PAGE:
Malaria is the deadliest mosquito-borne parasitic infection of humans. In 2021, after a century of research, the World Health Organization (WHO) approved the world’s first malaria vaccine. That vaccine reduces the incidence of malaria infections in young children aged 5-17 months by only 30 percent, meaning that it remains critical to continue developing and testing more effective vaccines.
WHO’s goal is to find a vaccine that prevents infection as well as cases of severe malaria. However, testing vaccines in the field is challenging and requires large number of volunteers and long periods of follow-up. This process increases the expense and reduces the number of trials that researchers can perform.
Now, scientists at the University of Maryland School of Medicine’s (UMSOM) Institute for Genome Sciences (IGS) and the UMSOM Center for Vaccine Development and Global Health (CVD), and their collaborators report a new way to test vaccines that may be as rigorous and stringent as exposure to field strains of malaria. Their study was published in the June issue of Nature Communications,
Their method has two key aspects. First, they expose vaccinated volunteers to malaria in a controlled clinical environment. Secondly, for this testing, they use a strain of malaria that is genetically very different from the one used in the vaccine, as well as from strains in the geographic region to which the vaccine is intended.
This technique allows scientists to test how well the vaccine works in small numbers of volunteers under controlled settings and in a rapid fashion and predicts how well the vaccine may perform in the field. This lets researchers select the best vaccines for larger studies in the field. This method will increase the efficiency of vaccine testing and should accelerate malaria vaccine development.
“The standard for many investigators has been to test vaccines with a strain similar to the one used in the vaccine’s development,” explained the study’s lead author, Joana Carneiro da Silva, Ph.D., Professor of Microbiology and Immunology at UMSOM and IGS. “Using a strain that is both genetically distant from the one in the vaccine—as well as from the strains circulating in the area where malaria is rampant and the vaccine will be used– is a more stringent way to test vaccine effectiveness.”
Researchers are studying the effectiveness of a vaccine (PfSPZ Vaccine) made by the company Sanaria, Inc, based in Rockville, Maryland. This vaccine uses the West African parasite strain known as PfNF54. One objective is to use this vaccine to protect individuals with little or no previous exposure to malaria, including those living or traveling in Africa. The long-term goal is to use the vaccine in mass vaccination programs to eliminate malaria from specific regions in Africa.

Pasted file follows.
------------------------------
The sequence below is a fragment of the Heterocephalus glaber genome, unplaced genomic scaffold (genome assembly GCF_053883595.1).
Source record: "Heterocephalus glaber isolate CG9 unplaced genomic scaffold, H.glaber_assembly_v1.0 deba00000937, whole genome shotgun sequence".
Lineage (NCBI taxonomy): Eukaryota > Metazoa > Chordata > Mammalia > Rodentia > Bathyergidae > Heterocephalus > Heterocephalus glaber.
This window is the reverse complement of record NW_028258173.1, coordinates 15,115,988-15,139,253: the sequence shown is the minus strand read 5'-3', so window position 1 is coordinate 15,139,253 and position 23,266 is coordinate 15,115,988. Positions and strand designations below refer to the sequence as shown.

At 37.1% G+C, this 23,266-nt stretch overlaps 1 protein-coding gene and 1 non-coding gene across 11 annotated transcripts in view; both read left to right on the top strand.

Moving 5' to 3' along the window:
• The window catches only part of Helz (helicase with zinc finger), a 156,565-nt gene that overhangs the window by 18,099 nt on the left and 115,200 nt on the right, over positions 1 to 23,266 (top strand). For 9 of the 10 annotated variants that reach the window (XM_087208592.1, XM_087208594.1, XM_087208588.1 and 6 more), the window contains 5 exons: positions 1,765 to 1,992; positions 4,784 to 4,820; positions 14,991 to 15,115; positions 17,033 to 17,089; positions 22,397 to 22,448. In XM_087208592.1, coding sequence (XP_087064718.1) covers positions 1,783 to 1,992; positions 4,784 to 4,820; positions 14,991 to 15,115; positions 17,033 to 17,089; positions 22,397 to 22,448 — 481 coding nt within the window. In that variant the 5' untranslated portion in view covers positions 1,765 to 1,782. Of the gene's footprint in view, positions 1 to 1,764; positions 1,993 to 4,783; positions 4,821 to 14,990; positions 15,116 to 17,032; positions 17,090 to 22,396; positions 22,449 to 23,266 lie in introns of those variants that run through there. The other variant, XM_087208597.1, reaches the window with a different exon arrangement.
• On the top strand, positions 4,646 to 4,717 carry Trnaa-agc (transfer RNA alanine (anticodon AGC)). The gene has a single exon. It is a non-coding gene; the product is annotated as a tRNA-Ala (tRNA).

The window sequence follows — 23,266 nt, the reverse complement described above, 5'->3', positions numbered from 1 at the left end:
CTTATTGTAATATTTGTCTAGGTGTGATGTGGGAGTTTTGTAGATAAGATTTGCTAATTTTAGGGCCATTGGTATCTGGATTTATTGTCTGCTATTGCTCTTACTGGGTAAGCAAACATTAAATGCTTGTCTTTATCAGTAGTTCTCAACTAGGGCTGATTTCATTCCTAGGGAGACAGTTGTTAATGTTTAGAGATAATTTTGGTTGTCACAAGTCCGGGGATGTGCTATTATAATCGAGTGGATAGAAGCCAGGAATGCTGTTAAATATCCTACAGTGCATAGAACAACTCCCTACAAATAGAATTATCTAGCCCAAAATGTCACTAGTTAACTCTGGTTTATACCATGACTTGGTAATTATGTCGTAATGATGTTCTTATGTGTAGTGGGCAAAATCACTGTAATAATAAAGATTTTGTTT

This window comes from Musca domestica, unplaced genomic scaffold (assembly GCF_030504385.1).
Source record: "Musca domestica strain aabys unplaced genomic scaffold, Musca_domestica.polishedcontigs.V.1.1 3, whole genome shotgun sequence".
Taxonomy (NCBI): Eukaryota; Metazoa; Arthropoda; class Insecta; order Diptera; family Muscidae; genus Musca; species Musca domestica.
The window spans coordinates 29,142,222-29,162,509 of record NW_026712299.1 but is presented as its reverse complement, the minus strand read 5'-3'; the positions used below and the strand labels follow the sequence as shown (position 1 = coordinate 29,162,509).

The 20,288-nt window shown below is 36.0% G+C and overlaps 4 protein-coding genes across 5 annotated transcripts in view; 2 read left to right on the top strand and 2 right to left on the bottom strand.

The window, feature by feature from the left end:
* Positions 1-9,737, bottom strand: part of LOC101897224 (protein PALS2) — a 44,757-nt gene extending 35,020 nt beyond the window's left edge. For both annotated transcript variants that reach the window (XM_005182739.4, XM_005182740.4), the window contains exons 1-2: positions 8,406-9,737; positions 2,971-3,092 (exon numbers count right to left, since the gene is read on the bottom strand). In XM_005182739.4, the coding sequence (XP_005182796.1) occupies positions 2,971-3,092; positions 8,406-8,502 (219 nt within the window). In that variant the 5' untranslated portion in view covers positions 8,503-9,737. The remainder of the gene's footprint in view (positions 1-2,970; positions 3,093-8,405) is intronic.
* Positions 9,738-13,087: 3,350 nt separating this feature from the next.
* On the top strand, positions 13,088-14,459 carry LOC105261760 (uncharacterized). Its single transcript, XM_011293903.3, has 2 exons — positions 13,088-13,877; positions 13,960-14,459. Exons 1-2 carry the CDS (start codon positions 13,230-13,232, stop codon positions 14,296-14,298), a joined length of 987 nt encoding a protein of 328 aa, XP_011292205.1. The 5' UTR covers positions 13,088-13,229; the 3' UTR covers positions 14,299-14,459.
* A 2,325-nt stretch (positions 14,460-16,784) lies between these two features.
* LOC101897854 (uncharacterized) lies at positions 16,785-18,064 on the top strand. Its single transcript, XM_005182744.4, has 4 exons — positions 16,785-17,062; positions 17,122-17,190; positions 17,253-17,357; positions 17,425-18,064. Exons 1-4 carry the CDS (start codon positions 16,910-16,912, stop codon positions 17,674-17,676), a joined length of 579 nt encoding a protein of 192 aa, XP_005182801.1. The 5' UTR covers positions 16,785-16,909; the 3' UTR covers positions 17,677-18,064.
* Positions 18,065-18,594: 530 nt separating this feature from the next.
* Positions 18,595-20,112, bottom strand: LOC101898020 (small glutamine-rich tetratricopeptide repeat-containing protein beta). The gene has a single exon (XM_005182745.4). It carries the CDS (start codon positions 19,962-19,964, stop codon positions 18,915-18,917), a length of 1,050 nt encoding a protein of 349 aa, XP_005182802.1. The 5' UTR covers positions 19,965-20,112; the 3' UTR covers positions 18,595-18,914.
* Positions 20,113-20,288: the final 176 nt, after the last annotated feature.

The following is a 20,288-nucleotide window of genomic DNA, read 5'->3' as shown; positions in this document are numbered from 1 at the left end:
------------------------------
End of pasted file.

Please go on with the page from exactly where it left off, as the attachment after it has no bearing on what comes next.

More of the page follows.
For the study, researchers infected mosquitoes with a Brazilian malarial strain and then exposed U.S. volunteers who had been vaccinated with the Sanaria vaccine (as well as those who received a placebo) to the bites of infected mosquitos in a controlled clinical setting. They also vaccinated research participants in Mali with the same dose of the vaccine to compare observed vaccine efficacy in the field with that in the clinic. Through genomic sequencing, researchers had shown that the Brazilian strain differed greatly from 700 strains previously collected from across Africa, including the one used to make the vaccine.
The researchers looked at about 200 volunteers in four trials—two in the United States and two in Mali. In all four, they observed how many people became infected with malaria, as well as how long it took for them to become infected, comparing clinic to field. At the end of six months, they found the vaccine was just as effective in both populations.
In addition, previous comparisons had shown that those volunteers who had never been exposed to malaria developed more antibodies than those in the field, proving that it would work well in first-time travelers to the area.
The research team included scientists from Sanaria Inc.; the Naval Medical Research Center; University of Tübingen in Germany; the Malaria Research and Training Center in Bamako, Mali; and the Laboratory of Malaria Immunology and Vaccinology at NIAID, NIH.
The World Health Organization estimates that in 2020, 241 million cases and 627,000 deaths worldwide were due to malaria, including 2,000 cases diagnosed in the United States from travelers and immigrants who were exposed elsewhere. The variety of malarial strains globally makes vaccine development particularly difficult.
“Given the diversity of malaria strains worldwide, this research demonstrates that the Brazilian strain is as diverse as any strain detected in Africa,” said Kirsten E. Lyke, MD, Professor of Medicine and Director of the Malaria Vaccine and Challenge Unit at the CVD and an author of the paper.
Dr. da Silva noted this new model can be used in the future in selecting challenge strains to test the efficacy of vaccines against other parasitic diseases, using carefully controlled clinical settings to compare against field studies.
E. Albert Reece, MD, Ph.D., MBA, Executive Vice President for Medical Affairs, UM, Baltimore, the John Z. and Akiko K. Bowers Distinguished Professor, and Dean at the University of Maryland School of Medicine, says that “the world has waited decades for effective malaria vaccines. Dr. Silva and her colleagues have found a way to greatly expedite our ability to examine potential vaccine formulations in clinic to identify the most promising candidates. This study also shows how important genomics are to help establish the efficacy of new vaccine formulations and to guide vaccine development.”